When Microsoft agreed to pay $7.5 billion to buy GitHu b, a massive premium over its previous $2 billion valuation, one person heard about the deal and was angry: GitHub’s former Associate General Counsel, Agnes Pak, as indicated in a new lawsuit filed by Pak.
Pak is suing GitHub alleging that that the company underpaid her in stock and then fired her for asking for equal pay.
Her lawsuit claims that her boss, Julio Avalos, acknowledged that she was “light” on stock options when she first asked him about it shortly after she was hired in June, 2017.
The suit, filed in San Francisco Superior Court on Friday, says he and the company put off her request to level up her stock to what others had received until her annual review in April 2018.
At her review, she received an increase in salary and a hefty cash bonus, but not what she wanted, what she thought she was promised: the stock. Her starting pay was $255,000 per year, and she had been granted 85,000 shares of stock that began vesting after she was there one year.
The pay was fair to better than average for companies about the size of GitHub, according to leaked data from VC firm Andreessen Horowitz published by Business Insider.
But Pak had reason to believe that others at the company with less experience than her had been offered more.
In April, a few weeks after her review, she scheduled a meeting with HR to talk about the stock again and Avalos fired her, the lawsuit alleges. He described her complaints to HR, management and her team about her pay as “unprofessional,” the suit alleges.
Pak also claims that her final performance review was altered after she was fired, with the high marks changed to low ones.
Because she was fired before her first year was completed, she was stripped of all of her stock, her lawyer said.
She’s suing for $20 million in stock – what she thinks she’s owed based on what others were paid -plus punitive damages, which the statute says can be as much as double. She also wants her job back.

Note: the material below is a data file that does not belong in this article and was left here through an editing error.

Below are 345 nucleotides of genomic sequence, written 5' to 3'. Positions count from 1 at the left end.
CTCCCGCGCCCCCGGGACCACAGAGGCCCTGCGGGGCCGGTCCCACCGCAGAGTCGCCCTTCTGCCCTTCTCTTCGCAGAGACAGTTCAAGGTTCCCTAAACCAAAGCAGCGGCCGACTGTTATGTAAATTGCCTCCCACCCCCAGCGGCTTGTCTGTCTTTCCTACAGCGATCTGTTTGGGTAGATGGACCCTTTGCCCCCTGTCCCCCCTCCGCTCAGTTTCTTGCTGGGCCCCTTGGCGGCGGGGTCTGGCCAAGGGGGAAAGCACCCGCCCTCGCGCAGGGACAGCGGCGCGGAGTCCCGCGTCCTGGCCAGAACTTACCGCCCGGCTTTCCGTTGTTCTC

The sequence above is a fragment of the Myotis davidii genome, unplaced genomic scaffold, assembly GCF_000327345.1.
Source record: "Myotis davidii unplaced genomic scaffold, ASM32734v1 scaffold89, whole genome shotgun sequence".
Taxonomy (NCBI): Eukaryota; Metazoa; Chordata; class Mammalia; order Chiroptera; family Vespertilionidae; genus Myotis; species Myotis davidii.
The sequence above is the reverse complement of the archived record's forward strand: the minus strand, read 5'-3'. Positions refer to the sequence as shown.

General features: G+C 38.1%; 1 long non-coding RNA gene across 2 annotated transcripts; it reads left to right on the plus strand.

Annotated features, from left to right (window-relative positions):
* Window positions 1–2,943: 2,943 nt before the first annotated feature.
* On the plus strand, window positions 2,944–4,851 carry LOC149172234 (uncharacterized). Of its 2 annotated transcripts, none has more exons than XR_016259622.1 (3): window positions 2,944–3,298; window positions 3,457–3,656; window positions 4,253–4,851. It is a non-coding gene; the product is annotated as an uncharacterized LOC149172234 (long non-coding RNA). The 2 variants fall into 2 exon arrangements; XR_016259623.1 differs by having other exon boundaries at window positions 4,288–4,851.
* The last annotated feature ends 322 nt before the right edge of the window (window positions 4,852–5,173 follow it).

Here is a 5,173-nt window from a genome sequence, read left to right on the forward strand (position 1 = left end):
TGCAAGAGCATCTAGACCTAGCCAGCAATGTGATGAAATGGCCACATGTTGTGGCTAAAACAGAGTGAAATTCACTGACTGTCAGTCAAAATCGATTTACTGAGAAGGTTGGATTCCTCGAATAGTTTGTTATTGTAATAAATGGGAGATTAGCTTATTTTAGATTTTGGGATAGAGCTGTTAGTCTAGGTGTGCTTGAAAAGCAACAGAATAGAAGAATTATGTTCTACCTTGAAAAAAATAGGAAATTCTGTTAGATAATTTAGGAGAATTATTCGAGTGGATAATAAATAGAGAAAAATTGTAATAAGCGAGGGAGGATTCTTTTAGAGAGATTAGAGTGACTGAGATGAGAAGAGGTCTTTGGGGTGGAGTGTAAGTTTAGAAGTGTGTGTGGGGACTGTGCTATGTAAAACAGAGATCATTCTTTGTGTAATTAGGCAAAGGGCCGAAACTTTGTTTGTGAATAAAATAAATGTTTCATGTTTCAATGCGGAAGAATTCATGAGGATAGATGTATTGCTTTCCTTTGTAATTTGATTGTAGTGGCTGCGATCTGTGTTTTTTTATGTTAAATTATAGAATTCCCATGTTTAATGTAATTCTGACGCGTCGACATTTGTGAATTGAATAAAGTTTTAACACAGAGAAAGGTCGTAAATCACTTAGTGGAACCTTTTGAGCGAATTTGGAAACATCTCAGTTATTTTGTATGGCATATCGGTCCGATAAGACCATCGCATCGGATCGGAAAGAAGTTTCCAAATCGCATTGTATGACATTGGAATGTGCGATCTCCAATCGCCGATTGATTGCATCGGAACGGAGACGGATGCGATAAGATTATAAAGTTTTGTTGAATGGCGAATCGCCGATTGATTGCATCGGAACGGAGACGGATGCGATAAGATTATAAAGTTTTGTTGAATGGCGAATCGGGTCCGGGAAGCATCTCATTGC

“Avalos thought it unprofessional to complain about compensation … so she’s fired?” Pak’s lawyer Adron Beene told Business Insider when asked for comment. “She’s a lawyer. Who is going to stand up against this?”
GitHub has some 1,000 employees and not all of them work out. But GitHub has been caught in turmoil and drama over employees speaking out against its culture for years. Back in 2014, Julie Ann Horvath famously leveled allegations of harassment by management and sexual harassment by a fellow employee that ultimately led to founder CEO Tom Preston-Werner’s resignation.
Cofounder Chris Wanstrath became CEO in Preston-Werner’s wake and Avalos became Wanstrath’s right-hand man. Avalos amassed a lot of power at the company under Wanstrath, rising from top lawyer to chief business officer, running the legal, HR, and finance departments.
In 2016, the company went through another round of turmoil, Business Insider reported at the time, as Wanstrath reorganized the company. He tried to tackle GitHub’s reputation for having an unwelcoming culture head-first, hiring a diversity expert. That expert left in 2017.
Last year, well-known transgender programmer Coraline Ada Ehmke was fired from her job at GitHub and also talked to Business Insider about her frustrating year there, where her personality was constantly being criticized, she said.
In the meantime, Microsoft is working on closing its deal with GitHub.
According to one person knowledgeable with that situation, shareholders including GitHub employees, could soon get a package of papers that includes something known as a “280G.” That’s an IRS rule involving the tax liabilities of highly paid individuals when a company is sold. And it often reveals to shareholders what top employees are paid.
“A ton of employees, a lot of them shareholders, are going to see for the first time how grossly overpaid people are at GitHub,” this person said.
A GitHub spokesperson tells us, “We have not been served or seen the complaint, so we cannot comment.”
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